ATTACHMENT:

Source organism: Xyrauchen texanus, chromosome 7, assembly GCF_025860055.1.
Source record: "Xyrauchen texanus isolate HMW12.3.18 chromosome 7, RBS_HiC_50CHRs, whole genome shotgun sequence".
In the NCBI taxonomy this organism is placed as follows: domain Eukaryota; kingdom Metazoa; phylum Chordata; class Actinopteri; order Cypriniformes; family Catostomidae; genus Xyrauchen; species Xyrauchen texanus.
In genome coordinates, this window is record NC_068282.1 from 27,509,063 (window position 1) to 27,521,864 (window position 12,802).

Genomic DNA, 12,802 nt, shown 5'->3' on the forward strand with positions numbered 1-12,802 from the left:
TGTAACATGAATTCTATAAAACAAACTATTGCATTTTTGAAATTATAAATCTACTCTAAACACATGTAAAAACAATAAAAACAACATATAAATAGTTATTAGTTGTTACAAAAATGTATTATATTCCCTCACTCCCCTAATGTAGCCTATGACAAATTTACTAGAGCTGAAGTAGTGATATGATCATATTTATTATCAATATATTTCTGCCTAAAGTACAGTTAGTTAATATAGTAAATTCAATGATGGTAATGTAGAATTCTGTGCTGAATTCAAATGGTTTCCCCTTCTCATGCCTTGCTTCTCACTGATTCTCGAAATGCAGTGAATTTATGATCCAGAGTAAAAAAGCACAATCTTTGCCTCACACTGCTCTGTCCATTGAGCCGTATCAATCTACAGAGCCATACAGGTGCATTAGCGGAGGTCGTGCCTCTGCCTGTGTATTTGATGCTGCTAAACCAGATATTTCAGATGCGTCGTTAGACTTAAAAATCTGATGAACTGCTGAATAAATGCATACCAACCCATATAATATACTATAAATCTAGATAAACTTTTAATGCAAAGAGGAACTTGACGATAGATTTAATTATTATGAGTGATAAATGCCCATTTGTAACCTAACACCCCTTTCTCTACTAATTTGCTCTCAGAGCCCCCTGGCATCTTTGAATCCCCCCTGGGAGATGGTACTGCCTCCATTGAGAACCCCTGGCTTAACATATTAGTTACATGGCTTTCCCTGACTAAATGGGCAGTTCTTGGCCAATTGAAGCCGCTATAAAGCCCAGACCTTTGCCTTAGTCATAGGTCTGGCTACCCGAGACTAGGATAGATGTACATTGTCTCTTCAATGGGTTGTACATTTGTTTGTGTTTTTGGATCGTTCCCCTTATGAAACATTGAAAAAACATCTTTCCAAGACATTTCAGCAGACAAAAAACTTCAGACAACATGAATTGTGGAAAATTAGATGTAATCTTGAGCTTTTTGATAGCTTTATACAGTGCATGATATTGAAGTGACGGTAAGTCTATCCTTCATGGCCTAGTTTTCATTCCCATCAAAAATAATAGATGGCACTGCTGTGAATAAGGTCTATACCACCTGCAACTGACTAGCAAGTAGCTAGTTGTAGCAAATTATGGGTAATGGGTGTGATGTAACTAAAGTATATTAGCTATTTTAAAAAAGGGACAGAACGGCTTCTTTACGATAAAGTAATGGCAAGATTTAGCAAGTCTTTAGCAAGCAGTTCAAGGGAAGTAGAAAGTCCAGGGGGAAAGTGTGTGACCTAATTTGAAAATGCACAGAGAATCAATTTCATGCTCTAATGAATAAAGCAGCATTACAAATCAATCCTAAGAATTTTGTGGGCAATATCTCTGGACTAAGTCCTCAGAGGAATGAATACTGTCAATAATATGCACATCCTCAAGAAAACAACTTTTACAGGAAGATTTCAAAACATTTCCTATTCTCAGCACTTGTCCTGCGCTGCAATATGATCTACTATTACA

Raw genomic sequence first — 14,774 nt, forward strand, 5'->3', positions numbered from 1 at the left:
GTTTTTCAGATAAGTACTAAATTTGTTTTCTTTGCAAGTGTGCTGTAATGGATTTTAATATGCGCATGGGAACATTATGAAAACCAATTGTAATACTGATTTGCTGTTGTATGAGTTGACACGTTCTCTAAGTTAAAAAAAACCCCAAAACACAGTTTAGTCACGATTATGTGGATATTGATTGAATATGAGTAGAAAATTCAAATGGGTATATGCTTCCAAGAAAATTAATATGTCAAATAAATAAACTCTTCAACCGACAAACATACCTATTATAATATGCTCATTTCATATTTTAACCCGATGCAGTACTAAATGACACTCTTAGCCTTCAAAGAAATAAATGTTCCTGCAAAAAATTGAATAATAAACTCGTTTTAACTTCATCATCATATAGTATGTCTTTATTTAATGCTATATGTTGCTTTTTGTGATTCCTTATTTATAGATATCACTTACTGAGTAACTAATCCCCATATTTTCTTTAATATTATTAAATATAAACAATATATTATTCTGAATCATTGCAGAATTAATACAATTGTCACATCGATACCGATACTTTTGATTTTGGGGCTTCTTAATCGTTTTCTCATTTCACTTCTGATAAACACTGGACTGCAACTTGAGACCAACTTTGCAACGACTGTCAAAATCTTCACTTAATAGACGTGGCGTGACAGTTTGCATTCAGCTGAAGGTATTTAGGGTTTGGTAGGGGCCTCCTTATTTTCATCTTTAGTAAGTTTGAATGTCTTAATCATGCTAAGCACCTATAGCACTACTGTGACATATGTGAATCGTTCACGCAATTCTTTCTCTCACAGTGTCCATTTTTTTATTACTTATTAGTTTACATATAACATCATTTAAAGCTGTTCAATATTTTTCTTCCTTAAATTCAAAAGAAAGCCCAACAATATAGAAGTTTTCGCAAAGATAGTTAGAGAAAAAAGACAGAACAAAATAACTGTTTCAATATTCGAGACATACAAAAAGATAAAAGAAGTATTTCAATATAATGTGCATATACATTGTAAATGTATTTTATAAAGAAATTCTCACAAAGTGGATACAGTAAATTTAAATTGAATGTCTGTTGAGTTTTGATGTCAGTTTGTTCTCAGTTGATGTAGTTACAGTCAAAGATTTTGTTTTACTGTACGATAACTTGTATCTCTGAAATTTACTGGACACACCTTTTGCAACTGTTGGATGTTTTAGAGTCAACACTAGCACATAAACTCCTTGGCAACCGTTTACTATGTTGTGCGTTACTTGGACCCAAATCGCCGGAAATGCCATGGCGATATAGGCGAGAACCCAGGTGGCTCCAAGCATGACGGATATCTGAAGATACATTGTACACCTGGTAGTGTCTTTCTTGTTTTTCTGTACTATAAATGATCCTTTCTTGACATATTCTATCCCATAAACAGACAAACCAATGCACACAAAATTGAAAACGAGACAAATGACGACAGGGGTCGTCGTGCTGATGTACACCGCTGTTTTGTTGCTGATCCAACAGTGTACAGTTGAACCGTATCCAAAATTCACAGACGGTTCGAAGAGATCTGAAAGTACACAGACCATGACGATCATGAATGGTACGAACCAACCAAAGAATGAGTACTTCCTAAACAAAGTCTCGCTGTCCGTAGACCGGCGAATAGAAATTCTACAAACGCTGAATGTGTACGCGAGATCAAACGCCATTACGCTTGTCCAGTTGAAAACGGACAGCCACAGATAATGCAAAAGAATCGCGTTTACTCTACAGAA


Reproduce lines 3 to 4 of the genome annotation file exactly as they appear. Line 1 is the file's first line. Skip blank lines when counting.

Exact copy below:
In the NCBI taxonomy this organism is placed as follows: domain Eukaryota; kingdom Metazoa; phylum Chordata; class Actinopteri; order Cypriniformes; family Catostomidae; genus Xyrauchen; species Xyrauchen texanus.
In genome coordinates, this window is record NC_068282.1 from 27,509,063 (window position 1) to 27,521,864 (window position 12,802).